The goal of this project is to prepare and characterize functional and spectroscopic models for the active sites of the two main metalloenzymes that process hydrogen, the [FeFe]- and [NiFe]-hydrogenases. Such models will provide mechanistic insights into these enzymes and will underpin other advances: (i) define the roles for reduced iron in biological systems, (ii) opportunities for combating diseases caused by organisms that utilize hydrogen in their metabolism, and (ii) lead to new reagents and catalysts for using hydrogen, relevant to the synthesis of many pharmaceuticals. The work focuses mainly on the [FeFe]-hydrogenases, exploiting advances in our modeling both the reduced and oxidized states of this enzyme. An emerging effort builds on a recent breakthrough relevant to the [NiFe]-hydrogenases, which are particularly widespread. Much of the work focuses on the mixed valence Hox state of [FeFe]-hydrogenases, beginning with a recent discovery that H2 is activated by a biomimetic Hox model. The key to this advance is the incorporation of the azadithiolate cofactor into the synthetic analogues. These functionally competent models will be characterized spectroscopically and through isotopical labeling. For the other direction of this enzyme's action - H2 production - we will examine the protonation of reduced biomimetic systems, elucidating factors that control the regiochemistry and redox of the hydrides. Finally, a building block approach is described in the assembly of biomimetic models for the [NiFe]-hydrogenases. Preliminary studies demonstrate the assembly and characterization of a nearly complete active site model. Overall the work promises to clarify the pathways by which nature uses and produces hydrogen. The biochemistry and the underlying inorganic chemistry are highly unusual. Many of these questions cannot be fully addressed with the protein due to the invisibility of hydrogen to crystallography and the presence of interfering chromophores. The work underpins new bioinorganic chemistry involving H2 and hydride ligands.
An H2-based metabolism supports the pathogen H. pylori, estimated to be responsible for 80-90% of all gastric and duodenal cancers. This bacterium infects half of the world's population and 50M Americans. Hydrogen is a constituent of the atmosphere in the human gut.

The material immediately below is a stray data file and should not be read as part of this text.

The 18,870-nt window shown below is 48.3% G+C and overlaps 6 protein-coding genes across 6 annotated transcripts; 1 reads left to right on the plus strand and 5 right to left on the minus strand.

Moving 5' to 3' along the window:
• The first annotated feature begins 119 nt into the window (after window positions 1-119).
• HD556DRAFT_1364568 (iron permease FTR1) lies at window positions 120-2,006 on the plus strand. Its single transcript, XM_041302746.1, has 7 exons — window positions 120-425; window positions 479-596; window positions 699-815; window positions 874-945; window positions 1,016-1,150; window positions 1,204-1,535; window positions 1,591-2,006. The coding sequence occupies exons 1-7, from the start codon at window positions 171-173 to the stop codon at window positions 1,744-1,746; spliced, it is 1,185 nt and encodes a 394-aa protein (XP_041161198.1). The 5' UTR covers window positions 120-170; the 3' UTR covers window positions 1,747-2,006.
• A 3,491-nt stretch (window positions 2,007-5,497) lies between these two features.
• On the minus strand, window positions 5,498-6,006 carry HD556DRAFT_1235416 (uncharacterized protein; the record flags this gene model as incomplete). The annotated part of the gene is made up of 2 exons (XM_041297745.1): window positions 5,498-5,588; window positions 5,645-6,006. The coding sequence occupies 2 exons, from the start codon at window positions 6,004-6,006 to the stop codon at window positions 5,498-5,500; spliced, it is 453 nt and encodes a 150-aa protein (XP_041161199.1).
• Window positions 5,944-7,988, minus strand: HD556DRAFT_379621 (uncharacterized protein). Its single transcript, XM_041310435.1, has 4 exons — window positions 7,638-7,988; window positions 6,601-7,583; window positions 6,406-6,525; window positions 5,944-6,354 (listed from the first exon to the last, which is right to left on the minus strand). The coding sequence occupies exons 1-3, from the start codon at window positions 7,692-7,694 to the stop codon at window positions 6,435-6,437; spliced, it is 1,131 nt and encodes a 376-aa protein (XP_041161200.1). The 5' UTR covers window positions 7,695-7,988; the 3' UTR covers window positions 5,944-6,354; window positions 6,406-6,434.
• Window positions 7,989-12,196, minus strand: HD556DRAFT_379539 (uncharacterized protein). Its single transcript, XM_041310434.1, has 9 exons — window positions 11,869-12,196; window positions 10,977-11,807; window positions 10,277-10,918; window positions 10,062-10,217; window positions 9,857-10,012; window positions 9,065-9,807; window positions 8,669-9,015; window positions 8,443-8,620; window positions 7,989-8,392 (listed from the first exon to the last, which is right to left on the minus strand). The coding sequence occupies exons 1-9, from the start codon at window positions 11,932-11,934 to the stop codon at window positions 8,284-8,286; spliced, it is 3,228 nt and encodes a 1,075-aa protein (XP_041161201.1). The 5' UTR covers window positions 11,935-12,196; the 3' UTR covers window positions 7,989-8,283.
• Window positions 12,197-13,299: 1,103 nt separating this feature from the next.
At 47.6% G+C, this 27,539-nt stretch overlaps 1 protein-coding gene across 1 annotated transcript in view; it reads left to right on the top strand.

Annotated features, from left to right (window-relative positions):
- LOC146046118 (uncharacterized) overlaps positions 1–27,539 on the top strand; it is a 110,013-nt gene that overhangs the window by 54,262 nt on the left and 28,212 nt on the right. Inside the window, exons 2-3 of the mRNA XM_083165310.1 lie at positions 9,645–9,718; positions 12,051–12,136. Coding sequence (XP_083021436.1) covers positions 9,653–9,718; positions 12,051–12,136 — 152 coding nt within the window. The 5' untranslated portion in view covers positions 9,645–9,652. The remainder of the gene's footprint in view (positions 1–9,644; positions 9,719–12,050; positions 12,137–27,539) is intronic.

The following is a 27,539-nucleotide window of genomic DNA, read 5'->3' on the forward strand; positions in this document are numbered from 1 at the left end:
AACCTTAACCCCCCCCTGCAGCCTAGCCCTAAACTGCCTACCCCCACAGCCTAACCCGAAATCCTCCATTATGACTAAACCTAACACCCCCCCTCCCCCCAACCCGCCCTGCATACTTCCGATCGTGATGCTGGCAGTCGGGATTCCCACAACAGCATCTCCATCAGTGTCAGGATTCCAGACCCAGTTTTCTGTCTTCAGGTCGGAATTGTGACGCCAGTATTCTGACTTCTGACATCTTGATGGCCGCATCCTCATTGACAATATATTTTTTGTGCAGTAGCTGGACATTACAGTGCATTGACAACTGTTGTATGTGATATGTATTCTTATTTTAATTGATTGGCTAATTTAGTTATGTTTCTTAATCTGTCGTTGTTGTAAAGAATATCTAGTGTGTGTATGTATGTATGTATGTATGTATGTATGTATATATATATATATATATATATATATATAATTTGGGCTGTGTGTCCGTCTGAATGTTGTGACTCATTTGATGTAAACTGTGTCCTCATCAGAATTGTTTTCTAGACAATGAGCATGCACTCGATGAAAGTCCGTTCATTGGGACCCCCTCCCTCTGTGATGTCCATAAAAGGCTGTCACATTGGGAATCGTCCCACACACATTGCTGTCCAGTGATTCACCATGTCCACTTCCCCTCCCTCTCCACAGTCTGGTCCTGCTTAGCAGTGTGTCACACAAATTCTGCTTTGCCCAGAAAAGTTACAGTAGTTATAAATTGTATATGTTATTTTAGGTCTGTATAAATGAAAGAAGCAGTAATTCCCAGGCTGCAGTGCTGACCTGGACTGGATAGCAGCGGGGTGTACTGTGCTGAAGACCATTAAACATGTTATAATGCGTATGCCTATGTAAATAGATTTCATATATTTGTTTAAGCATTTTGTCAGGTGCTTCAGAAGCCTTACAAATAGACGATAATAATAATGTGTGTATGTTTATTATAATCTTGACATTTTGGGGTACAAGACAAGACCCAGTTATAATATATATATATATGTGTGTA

|Pelmenschikov, Vladimir; Birrell, James A; Pham, Cindy C et al. (2017) Reaction Coordinate Leading to H2 Production in [FeFe]-Hydrogenase Identified by Nuclear Resonance Vibrational Spectroscopy and Density Functional Theory. J Am Chem Soc 139:16894-16902|
|Yu, Xin; Tung, Chen-Ho; Wang, Wenguang et al. (2017) Interplay between Terminal and Bridging Diiron Hydrides in Neutral and Oxidized States. Organometallics 36:2245-2253|
|Lalaoui, Noémie; Woods, Toby; Rauchfuss, Thomas B et al. (2017) Characterization of a Borane ? Complex of a Diiron Dithiolate: Model for an Elusive Dihydrogen Adduct. Organometallics 36:2054-2057|
|Schilter, David; Gray, Danielle L; Fuller, Amy L et al. (2017) Synthetic Models for Nickel-Iron Hydrogenase Featuring Redox-Active Ligands. Aust J Chem 70:505-515|
|Reijerse, Edward J; Pham, Cindy C; Pelmenschikov, Vladimir et al. (2017) Direct Observation of an Iron-Bound Terminal Hydride in [FeFe]-Hydrogenase by Nuclear Resonance Vibrational Spectroscopy. J Am Chem Soc 139:4306-4309|
|Carlson, Michaela R; Gilbert-Wilson, Ryan; Gray, Danielle R et al. (2017) Diiron Dithiolate Hydrides Complemented with Proton-Responsive Phosphine-Amine Ligands. Eur J Inorg Chem 2017:3169-3173|
|Zhao, Peihua; Gray, Danielle L; Rauchfuss, Thomas B (2016) Rational Synthesis of the Carbonyl(perthiolato)diiron [Fe2(S3CPh2)(CO)6] and Related Complexes. Eur J Inorg Chem 2016:2681-2683|
|Ulloa, Olbelina A; Huynh, Mioy T; Richers, Casseday P et al. (2016) Mechanism of H2 Production by Models for the [NiFe]-Hydrogenases: Role of Reduced Hydrides. J Am Chem Soc 138:9234-45|
|Li, Yulong; Rauchfuss, Thomas B (2016) Synthesis of Diiron(I) Dithiolato Carbonyl Complexes. Chem Rev 116:7043-77|
|Chambers, Geoffrey M; Huynh, Mioy T; Li, Yulong et al. (2016) Models of the Ni-L and Ni-SIa States of the [NiFe]-Hydrogenase Active Site. Inorg Chem 55:419-31|
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